Out with the Byrd bath water: The Parliamentarian focused on a portion of the bill on rebates for drug companies to pay if they raise prices faster for inflation. The rebate requirement will only apply to Medicare, but not the commercial market, as Dems had wanted. Insulin cost provisions faced a similar partial setback, with a $35 price cap set for Medicare but not for insulin purchased through private insurance.

Batman returns: Sen. Patrick Leahy (D-Vt.) returned to the Senate after weeks away recovering from two surgeries for a broken hip. He used an all-black wheelchair with Batman decals on the side (and yellow socks that matched).

RELATED:How the Private-Equity Lobby Won—Againfrom Julie Bykowicz in Washington and Miriam Gottfried in New York for The Wall Street Journal; Winners and Losers In Democrats’ Signature Tax and Energy Billfrom Laura Davison, Erik Wasson, and Ari Natter at Bloomberg

MORE: Manchin’s Donors Include Pipeline Giants That Win in His Climate Dealfrom Hiroko Tabuchi at The New York Times

GOOD MORNING! Welcome to Huddle, the play-by-play guide to all things Capitol Hill, on this Monday, August 8, where for a few days at least, it feels like recess.


MUST READ — Burgess and Marianne take us behind the curtain on how this deal really came together, closed-door talks, public pleas on the Senate floor, meetings on Manchin’s houseboat, rain-soaked negotiators and Schumer’s victory meal. They’ve got the juicy details. If you’ve read anything about the bill, it’s worth reading this: The Sinema-Manchin split that shaped Dems’ deal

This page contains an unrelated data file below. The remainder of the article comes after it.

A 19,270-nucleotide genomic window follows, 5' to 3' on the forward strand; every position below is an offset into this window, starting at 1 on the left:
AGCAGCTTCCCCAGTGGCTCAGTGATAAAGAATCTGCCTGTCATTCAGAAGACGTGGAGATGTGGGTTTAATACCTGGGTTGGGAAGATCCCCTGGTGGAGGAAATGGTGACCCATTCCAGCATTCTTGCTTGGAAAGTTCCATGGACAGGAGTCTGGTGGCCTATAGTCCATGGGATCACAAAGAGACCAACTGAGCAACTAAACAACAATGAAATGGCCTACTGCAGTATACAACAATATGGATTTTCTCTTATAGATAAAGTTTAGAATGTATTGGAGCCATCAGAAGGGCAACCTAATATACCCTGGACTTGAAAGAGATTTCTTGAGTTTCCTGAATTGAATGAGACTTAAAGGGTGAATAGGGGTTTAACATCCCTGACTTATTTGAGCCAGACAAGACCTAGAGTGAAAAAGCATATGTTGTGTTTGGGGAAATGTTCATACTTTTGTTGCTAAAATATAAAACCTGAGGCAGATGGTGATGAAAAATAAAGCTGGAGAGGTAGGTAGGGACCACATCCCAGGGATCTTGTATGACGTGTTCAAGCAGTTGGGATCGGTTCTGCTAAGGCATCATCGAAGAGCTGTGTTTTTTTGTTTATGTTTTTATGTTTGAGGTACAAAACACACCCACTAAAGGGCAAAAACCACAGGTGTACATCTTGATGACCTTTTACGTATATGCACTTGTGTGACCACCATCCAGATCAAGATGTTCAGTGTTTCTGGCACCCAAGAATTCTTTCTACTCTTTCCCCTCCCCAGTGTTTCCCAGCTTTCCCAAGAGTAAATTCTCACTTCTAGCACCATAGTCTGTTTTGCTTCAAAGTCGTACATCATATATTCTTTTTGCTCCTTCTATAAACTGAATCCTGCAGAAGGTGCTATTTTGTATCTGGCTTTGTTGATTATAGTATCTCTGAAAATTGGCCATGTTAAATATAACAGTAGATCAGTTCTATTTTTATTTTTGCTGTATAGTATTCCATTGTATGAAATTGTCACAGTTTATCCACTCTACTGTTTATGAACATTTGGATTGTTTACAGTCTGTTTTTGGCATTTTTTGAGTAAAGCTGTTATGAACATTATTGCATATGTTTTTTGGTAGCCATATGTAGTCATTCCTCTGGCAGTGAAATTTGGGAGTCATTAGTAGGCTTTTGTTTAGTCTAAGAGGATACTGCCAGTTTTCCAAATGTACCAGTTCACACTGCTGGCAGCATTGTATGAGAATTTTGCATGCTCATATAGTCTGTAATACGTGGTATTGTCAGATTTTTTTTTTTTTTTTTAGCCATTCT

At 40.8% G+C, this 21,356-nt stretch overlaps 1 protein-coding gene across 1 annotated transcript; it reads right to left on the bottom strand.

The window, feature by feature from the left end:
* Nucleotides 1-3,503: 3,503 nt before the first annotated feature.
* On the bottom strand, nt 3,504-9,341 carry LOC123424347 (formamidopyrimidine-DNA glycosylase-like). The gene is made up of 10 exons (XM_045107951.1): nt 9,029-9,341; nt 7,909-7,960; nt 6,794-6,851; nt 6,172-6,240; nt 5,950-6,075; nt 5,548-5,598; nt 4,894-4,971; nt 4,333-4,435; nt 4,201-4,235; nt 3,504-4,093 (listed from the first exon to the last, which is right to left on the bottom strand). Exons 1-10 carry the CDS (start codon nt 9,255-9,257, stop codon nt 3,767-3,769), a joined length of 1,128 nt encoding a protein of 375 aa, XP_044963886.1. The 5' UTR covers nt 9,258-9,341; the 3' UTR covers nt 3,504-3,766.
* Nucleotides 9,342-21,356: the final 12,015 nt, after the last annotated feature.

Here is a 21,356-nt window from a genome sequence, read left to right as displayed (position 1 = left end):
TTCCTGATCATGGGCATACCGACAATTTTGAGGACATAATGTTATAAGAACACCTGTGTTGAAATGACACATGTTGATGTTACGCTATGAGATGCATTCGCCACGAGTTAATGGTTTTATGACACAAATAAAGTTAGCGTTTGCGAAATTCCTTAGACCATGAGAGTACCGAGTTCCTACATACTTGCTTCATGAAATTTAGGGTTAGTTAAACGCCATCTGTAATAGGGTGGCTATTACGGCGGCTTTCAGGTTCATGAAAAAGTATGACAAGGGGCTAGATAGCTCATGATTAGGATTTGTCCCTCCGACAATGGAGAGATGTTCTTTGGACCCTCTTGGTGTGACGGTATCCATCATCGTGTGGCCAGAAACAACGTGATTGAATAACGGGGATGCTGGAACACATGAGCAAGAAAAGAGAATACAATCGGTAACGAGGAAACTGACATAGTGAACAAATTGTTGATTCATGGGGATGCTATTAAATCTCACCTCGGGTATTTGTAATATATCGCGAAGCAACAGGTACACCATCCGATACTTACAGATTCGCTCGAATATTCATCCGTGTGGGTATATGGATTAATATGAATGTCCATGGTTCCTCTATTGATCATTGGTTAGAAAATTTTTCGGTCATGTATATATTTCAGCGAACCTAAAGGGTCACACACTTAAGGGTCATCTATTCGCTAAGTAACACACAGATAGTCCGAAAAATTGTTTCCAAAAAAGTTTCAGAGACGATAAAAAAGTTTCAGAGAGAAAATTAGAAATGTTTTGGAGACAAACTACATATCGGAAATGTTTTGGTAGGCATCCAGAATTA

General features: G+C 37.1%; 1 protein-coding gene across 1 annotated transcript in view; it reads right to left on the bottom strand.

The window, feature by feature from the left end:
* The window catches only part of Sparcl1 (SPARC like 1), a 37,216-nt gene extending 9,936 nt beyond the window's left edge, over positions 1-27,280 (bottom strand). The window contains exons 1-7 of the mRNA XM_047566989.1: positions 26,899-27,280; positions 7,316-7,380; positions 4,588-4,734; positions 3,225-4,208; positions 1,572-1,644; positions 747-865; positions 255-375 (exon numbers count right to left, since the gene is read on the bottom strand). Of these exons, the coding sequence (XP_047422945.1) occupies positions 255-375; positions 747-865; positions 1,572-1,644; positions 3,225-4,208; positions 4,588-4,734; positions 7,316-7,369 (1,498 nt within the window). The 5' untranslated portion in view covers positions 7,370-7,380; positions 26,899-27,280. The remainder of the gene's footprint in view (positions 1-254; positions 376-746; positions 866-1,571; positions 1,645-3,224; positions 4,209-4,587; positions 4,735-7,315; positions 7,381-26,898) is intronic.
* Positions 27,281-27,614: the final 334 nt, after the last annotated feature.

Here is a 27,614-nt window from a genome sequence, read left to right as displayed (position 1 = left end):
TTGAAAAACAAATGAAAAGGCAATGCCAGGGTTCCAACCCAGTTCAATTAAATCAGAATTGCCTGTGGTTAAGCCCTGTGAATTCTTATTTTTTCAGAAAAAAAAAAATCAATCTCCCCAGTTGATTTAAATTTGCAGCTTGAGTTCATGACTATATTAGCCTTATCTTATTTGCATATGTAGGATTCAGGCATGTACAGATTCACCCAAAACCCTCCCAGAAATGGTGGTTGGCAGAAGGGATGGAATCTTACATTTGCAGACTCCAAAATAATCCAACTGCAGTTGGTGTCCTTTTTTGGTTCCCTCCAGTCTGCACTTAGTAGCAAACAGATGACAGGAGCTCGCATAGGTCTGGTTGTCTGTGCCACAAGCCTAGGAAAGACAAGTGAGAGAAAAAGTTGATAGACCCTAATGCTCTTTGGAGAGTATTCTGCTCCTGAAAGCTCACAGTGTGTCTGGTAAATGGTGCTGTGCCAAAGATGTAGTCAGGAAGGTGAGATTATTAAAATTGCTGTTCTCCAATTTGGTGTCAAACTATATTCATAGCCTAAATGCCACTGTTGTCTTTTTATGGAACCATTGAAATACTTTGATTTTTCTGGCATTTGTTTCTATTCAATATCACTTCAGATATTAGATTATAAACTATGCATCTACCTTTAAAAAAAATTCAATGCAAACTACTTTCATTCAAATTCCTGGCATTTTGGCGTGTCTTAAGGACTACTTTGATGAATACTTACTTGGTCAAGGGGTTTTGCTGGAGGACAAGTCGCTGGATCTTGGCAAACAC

• “They both are pains in the neck, but pains in the neck who I respect,” said Sen. John Hickenlooper (D-Colo.) of Manchin and Sinema. “I don’t feel they’ve ever misled me, or said something that was untrue.”
  • Russia’s invasion of Ukraine: “That is the catapult that basically launched me,” Manchin said in an interview. “Iran is the greatest supportive proliferator of terrorism in the world, right? And we’re going to give them money? Over my dead body.”
  • “Sinema, if she gives you her word, you got it. But she’s not a schmoozer like Manchin,” said Schumer.

“PRO DEMOCRACY” TRAINING GROUND — “An organization founded by allies of Rep. Adam Kinzinger (R-Ill.) is launching a program to recruit “pro-freedom, pre-democracy” candidates for office, with a particular focus on election officers across the country. Keep Country First Policy Action, a nonprofit group, is kicking off its ‘Country First Academy’ on Monday, according to plans for the program shared first with POLITICO.” Zach Montellaro has the scoop.